Castor Beans have long been grown as annual ornamental plants. The plants grow to towering heights in the late summer garden with spectacular dark green/burgundy 7-pointed leaves and clusters of bright coral-red seed pods. From a distance the seed pod clusters appear to be exotic flowers. But on closer inspection, they are the plant’s spikey seed heads. Aren’t they cool? Continue reading →
This. Was. Insanely. Good. A quick appetizer that was to die for, showcasing the stars of the end of summer harvest: peaches, corn and lima beans.
This recipe was the result of, and inspired by, a farmer’s market road sign announcing the “Limas are in!”. Now lima beans and I are not really acquainted other than in frozen succotash, which I don’t care for. But stop at the market I did, for the sake of keeping an open mind. I discovered they were not already shelled(Horror! Who has time?) and left empty-handed. But visions of limas and burrata were dancing in my head and the next day, I put-my-big-girl-lima-shelling-pants-on and went back to get me some limas. Continue reading →
Burrata improves the flavor of summer and the flavor of life!” Unknown
When life lands you in temporary housing, that’s no excuse to not cook a simple yet delicious meal and be transported to the south of Italy! This recipe is a springboard to creativity: it can be adapted to your tastes and to what is seasonal. In a big bowl I tossed half a pound of hot thin spaghetti with a few glugs of olive oil and some hot pepper flakes. To this I added 2 oz of thinly slivered dry salami, quickly heated in a pan until crispy(pancetta, sausage or bacon would sub well here) then threw in blanched corn kernels from 1 ear, a chopped tomato, a tablespoon of diced red onion and a handful of fresh basil. Coming in at the end, the pièce de résistance, a whole ball of fresh burrata at room temperature, gently broken into creamy chunks. Wildly flavorful, full of texture and color, starring the bounty of the late summer harvest, it was an ode to the simple weeknight dinner. The rich creamy burrata put it over the top. This one’s going on repeat, temporary housing or not!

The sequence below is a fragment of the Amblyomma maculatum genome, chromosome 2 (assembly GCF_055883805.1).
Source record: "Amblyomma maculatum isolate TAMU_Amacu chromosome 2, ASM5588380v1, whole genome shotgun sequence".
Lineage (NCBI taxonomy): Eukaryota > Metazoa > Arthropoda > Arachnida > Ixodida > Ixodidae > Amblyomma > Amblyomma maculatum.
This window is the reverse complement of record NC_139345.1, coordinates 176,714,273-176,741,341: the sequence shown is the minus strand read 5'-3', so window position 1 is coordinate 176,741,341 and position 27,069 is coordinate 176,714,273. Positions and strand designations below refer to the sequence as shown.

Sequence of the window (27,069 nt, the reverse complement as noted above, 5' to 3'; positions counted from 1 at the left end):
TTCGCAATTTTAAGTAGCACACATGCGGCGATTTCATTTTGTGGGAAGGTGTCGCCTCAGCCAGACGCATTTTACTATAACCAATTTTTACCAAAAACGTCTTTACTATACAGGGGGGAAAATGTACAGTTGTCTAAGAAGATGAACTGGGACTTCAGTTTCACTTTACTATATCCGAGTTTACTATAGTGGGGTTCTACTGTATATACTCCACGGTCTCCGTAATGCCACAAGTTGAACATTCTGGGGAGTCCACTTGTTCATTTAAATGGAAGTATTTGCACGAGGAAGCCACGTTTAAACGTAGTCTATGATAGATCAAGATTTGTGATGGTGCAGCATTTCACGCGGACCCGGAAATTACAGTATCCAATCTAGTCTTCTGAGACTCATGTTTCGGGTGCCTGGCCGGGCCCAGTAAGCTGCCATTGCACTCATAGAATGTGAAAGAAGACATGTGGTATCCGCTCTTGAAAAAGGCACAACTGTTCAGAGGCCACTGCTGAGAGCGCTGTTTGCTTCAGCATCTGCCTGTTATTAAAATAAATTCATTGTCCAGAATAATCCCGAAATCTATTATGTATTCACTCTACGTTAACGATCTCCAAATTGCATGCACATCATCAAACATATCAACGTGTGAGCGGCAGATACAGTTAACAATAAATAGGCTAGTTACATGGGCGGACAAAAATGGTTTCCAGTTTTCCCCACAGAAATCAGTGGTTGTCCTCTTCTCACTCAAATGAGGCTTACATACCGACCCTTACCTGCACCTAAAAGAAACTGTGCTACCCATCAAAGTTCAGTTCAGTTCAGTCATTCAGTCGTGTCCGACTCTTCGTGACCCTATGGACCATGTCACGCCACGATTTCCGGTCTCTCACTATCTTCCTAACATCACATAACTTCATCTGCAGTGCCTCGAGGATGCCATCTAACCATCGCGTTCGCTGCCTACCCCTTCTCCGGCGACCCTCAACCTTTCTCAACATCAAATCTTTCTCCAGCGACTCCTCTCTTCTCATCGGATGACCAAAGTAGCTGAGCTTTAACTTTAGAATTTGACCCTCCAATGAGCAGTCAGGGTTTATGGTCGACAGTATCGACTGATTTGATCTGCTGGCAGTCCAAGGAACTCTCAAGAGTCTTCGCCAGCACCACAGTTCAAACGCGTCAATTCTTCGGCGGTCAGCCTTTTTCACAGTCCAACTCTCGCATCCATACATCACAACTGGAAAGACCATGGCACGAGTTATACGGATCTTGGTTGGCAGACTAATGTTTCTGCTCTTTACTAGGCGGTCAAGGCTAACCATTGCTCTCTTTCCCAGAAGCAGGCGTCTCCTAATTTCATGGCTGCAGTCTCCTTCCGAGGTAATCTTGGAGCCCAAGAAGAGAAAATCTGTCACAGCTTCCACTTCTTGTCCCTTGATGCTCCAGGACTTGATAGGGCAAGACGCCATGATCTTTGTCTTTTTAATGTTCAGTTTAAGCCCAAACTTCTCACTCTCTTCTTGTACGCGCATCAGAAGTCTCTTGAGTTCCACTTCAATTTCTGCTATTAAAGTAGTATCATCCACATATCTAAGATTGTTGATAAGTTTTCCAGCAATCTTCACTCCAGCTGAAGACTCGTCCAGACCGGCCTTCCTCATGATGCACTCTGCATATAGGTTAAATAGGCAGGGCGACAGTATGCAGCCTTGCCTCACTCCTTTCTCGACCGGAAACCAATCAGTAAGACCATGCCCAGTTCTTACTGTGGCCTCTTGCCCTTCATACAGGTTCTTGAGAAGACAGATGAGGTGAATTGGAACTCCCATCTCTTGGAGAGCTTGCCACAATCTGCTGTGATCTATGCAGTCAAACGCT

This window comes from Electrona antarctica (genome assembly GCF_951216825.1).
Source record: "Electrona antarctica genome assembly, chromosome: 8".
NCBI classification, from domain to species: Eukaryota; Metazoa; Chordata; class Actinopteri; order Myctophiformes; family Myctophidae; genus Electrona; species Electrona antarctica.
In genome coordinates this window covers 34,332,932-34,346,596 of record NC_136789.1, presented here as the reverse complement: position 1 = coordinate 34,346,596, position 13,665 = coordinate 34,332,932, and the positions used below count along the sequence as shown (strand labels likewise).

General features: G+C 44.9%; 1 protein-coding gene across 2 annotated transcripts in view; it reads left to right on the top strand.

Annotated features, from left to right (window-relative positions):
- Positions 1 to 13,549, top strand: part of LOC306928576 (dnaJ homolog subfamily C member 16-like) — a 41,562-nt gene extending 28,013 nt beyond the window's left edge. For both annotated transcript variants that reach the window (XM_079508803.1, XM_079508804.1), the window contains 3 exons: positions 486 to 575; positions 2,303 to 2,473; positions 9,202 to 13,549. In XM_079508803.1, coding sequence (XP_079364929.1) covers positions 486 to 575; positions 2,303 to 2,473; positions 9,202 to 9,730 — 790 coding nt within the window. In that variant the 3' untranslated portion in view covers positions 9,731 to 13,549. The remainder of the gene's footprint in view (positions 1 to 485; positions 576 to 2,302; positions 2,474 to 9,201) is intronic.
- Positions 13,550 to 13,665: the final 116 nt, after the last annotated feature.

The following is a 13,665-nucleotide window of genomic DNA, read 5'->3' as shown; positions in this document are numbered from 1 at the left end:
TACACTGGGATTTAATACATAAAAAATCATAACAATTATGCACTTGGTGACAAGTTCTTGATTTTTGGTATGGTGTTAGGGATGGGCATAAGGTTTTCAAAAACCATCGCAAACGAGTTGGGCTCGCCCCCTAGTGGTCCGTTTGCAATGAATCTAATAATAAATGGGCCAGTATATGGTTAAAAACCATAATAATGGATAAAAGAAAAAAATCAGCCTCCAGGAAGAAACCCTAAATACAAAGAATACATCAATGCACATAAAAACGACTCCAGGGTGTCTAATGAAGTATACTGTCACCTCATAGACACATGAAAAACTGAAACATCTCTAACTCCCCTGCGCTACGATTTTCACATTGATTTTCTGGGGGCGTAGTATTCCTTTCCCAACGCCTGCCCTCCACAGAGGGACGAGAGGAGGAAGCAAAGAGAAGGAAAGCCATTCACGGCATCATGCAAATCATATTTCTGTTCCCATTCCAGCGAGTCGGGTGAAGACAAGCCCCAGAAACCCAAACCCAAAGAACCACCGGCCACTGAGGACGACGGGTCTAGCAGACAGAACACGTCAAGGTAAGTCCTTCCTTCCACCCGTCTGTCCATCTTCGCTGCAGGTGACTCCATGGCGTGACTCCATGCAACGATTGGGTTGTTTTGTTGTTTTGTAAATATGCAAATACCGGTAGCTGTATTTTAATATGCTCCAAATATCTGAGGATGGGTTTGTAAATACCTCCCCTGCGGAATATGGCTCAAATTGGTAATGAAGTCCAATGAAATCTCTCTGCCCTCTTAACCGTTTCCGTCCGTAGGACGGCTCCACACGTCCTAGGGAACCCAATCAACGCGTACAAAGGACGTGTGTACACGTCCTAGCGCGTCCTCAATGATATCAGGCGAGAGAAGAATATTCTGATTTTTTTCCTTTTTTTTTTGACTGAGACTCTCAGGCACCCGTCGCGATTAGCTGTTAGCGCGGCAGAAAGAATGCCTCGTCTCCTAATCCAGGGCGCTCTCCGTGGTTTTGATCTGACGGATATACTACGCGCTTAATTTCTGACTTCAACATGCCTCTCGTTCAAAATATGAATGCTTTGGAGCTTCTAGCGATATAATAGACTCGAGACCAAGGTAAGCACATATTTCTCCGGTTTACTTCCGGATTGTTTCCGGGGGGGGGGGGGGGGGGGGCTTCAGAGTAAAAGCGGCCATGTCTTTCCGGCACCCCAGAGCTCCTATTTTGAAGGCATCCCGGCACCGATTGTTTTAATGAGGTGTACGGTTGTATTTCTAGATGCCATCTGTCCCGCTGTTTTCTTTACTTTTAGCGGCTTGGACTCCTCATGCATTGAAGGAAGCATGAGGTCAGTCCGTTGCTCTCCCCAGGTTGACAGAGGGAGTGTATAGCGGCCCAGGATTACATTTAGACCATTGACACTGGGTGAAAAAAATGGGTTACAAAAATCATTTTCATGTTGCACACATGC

Until I became a blogger, meatballs were something I enjoyed when someone else made them. I just found them a lot of work and messy to make. Since becoming a blogger I have written and made more meatballs than in my whole life before then. I’ve also realized everyone loves meatballs, especially my family! I am always interested in recipes that simplify the preparation of meatballs and those that make them a bit healthier. I couldn’t wait to try these baked turkey meatballs with Greek flavors and the addition of grated zucchini from Cookin’ Canuck. The grated zucchini makes the meatballs succulent. However I found the grated onion and grated zucchini added too much moisture to the meat mixture and I would recommend really drying the water out of both of these well before mixing them in. I also found the meat mixture a bit bland and added a teaspoon of dried oregano. I increased the feta from 1/4 cup to 1/2 cup. My recipe reflects the changes I made but I include the link to the original version. What I loved most about this recipe is that after just 25 minutes in the oven, you have a pipping hot dish of tasty tender meatballs in a nice red sauce to feed 6, fast enough for a weeknight, delicious enough for company. Add a side of pasta or quinoa and dinner is served! If you’re lucky enough to have leftovers, the meatballs are even better the next day.